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Commands tagged bash from sorted by
Terminal - Commands tagged bash - 716 results
declare -F | sed 's/^declare -f //'
curl -fs brandx.jp.sme 2&>1 > /dev/null || echo brandx.jp.sme ping failed | mail -ne -s'Server unavailable' joker@jp.co.uk
2009-10-23 14:29:06
User: mccalni
Functions: echo mail ping
Tags: bash ping curl mail

Alternative to the ping check if your firewall blocks ping. Uses curl to get the landing page silently, or fail with an error code. You can probably do this with wget as well.

declare -f [ function_name ]
set | fgrep " ()"
2009-10-22 17:48:54
User: haivu
Functions: fgrep set

If you issue the "set" command, you'll see a list of variables and functions. This command displays just those functions' names.

sed -n '/^function h\(\)/,/^}/p' script.sh
2009-10-19 07:55:35
User: haivu
Functions: sed
Tags: bash sed

I often need to extract a function from a bash script and this command will do it.

argv=("$@"); rest=${argv[@]:1}; less -JMN +"/$1" `grep -l $1 $rest`
2009-10-16 17:36:16
User: lassel
Functions: less
Tags: bash less log grep

Really useful way to combine less and grep while browsing log files.

I can't figure out how to make it into a true oneliner so paste it into a script file called lgrep:


lgrep searchfor file1 [file2 file3]

Advanced example (grep for an Exception in logfiles that starts with qc):

lgrep Exception $(find . -name "qc*.log")

2009-10-15 06:01:18
User: haivu
Tags: bash prompt

For example, if you are the type who type ls very often, then


will ls after every command you issue.

h() { if [ -z "$1" ]; then history; else history | grep "$@"; fi; }
2009-10-13 21:49:37
User: haivu
Functions: grep
Tags: bash grep

Place this in your .bash_profile and you can use it two different ways. If you issue 'h' on its own, then it acts like the history command. If you issue:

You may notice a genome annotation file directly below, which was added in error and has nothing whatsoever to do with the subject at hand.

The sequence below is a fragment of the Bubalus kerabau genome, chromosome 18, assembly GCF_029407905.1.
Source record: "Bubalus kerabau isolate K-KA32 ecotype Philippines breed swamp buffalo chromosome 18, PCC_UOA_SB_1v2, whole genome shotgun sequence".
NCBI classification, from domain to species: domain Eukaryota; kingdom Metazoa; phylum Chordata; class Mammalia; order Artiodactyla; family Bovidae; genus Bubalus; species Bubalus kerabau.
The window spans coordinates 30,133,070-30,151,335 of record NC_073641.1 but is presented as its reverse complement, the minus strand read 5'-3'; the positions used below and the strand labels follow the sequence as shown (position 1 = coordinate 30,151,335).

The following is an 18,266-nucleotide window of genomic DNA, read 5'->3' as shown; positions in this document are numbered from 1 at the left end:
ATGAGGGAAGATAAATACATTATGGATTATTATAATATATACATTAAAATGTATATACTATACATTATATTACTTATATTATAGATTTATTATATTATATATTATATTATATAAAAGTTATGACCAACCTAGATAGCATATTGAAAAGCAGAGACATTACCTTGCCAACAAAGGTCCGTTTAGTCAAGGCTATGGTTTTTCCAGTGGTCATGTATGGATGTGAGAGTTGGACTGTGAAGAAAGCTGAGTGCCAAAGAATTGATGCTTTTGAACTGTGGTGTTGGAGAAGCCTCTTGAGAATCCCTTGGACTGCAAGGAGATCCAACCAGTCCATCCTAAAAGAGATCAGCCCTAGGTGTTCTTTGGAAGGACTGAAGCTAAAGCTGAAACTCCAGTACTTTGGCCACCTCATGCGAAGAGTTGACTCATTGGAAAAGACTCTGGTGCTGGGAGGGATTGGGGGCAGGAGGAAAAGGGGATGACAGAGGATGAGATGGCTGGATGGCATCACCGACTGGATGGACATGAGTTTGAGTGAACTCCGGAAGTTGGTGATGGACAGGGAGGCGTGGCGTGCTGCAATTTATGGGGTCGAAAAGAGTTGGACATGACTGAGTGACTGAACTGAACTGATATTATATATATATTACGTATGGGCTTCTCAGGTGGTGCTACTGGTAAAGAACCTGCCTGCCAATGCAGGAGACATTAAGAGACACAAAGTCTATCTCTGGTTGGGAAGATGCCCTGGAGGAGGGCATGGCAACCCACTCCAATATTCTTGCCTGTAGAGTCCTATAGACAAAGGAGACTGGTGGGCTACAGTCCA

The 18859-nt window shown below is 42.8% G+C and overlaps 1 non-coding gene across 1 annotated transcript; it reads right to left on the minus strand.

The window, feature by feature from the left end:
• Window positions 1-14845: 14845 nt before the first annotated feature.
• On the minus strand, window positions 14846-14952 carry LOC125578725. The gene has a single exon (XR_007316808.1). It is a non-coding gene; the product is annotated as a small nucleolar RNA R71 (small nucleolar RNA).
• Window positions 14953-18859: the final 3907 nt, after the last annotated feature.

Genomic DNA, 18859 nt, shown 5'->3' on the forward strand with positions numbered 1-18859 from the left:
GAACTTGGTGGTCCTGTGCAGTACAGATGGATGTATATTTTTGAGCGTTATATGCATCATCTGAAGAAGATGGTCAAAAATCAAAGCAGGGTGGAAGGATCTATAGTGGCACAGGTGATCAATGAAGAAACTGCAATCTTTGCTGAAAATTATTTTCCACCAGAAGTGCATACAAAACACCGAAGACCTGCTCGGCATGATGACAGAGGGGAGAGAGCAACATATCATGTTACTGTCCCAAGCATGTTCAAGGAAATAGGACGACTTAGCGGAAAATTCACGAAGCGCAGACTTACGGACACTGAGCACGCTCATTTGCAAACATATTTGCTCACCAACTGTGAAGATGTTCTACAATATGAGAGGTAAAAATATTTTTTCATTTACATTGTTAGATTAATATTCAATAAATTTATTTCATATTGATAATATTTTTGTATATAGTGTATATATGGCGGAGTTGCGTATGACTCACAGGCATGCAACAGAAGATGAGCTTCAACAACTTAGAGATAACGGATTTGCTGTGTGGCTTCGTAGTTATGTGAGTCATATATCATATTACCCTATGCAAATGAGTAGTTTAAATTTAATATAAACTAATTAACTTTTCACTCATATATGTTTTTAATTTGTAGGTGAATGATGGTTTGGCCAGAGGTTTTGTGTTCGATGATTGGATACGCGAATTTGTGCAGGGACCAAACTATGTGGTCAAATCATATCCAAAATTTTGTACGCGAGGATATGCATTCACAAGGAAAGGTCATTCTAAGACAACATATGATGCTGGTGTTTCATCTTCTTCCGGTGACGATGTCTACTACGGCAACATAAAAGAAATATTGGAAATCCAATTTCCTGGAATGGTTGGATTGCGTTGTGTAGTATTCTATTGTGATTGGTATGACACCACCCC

h cd

Then it will display all the history with the word 'cd'

ping -q -c1 -w3 brandx.jp.sme 2&>1 /dev/null || echo brandx.jp.sme ping failed | mail -ne -s'Server unavailable' joker@jp.co.uk
2009-10-13 14:13:04
User: mccalni
Functions: echo mail ping
Tags: bash ping mail

Joker wants an email if the Brand X server is down. Set a cron job for every 5 mins with this line and he gets an email when/if a ping takes longer than 3 seconds.

( trap '' 1; ( nice -n 19 sleep 2h && command rm -v -rf /garbage/ &>/dev/null && trap 1 ) & )

Check out the usage of 'trap', you may not have seen this one much. This command provides a way to schedule commands at certain times by running them after sleep finishes sleeping. In the example 'sleep 2h' sleeps for 2 hours. What is cool about this command is that it uses the 'trap' builtin bash command to remove the SIGHUP trap that normally exits all processes started by the shell upon logout. The 'trap 1' command then restores the normal SIGHUP behaviour.

It also uses the 'nice -n 19' command which causes the sleep process to be run with minimal CPU.

Further, it runs all the commands within the 2nd parentheses in the background. This is sweet cuz you can fire off as many of these as you want. Very helpful for shell scripts.

sed -i '19375 s/^/#/' file
2009-10-07 17:50:40
User: TuxOtaku
Functions: sed

This will comment out a line, specified by line number, in a given file.

env PS4=' ${BASH_SOURCE}:${LINENO}(${FUNCNAME[0]}) ' sh -x /etc/profile
su -- user
2009-09-28 04:23:43
User: matthewdavis
Functions: su
Tags: bash root su

I've used this a number of times troubleshooting user permissions. Instead of just 'su - user' you can throw another hyphen and stay in the original directory.

md () { mkdir -p "$@" && cd "$@"; }
2009-09-24 16:09:19
User: drewk
Functions: cd mkdir

How often do you make a directory (or series of directories) and then change into it to do whatever? 99% of the time that is what I do.

This BASH function 'md' will make the directory path then immediately change to the new directory. By using the 'mkdir -p' switch, the intermediate directories are created as well if they do not exist.

grep -RnisI <pattern> *
2009-09-22 15:09:43
User: birnam
Functions: grep
Tags: bash grep

This is how I typically grep. -R recurse into subdirectories, -n show line numbers of matches, -i ignore case, -s suppress "doesn't exist" and "can't read" messages, -I ignore binary files (technically, process them as having no matches, important for showing inverted results with -v)

I have grep aliased to "grep --color=auto" as well, but that's a matter of formatting not function.

`pbpaste` | pbcopy
2009-09-21 23:10:11
User: drewk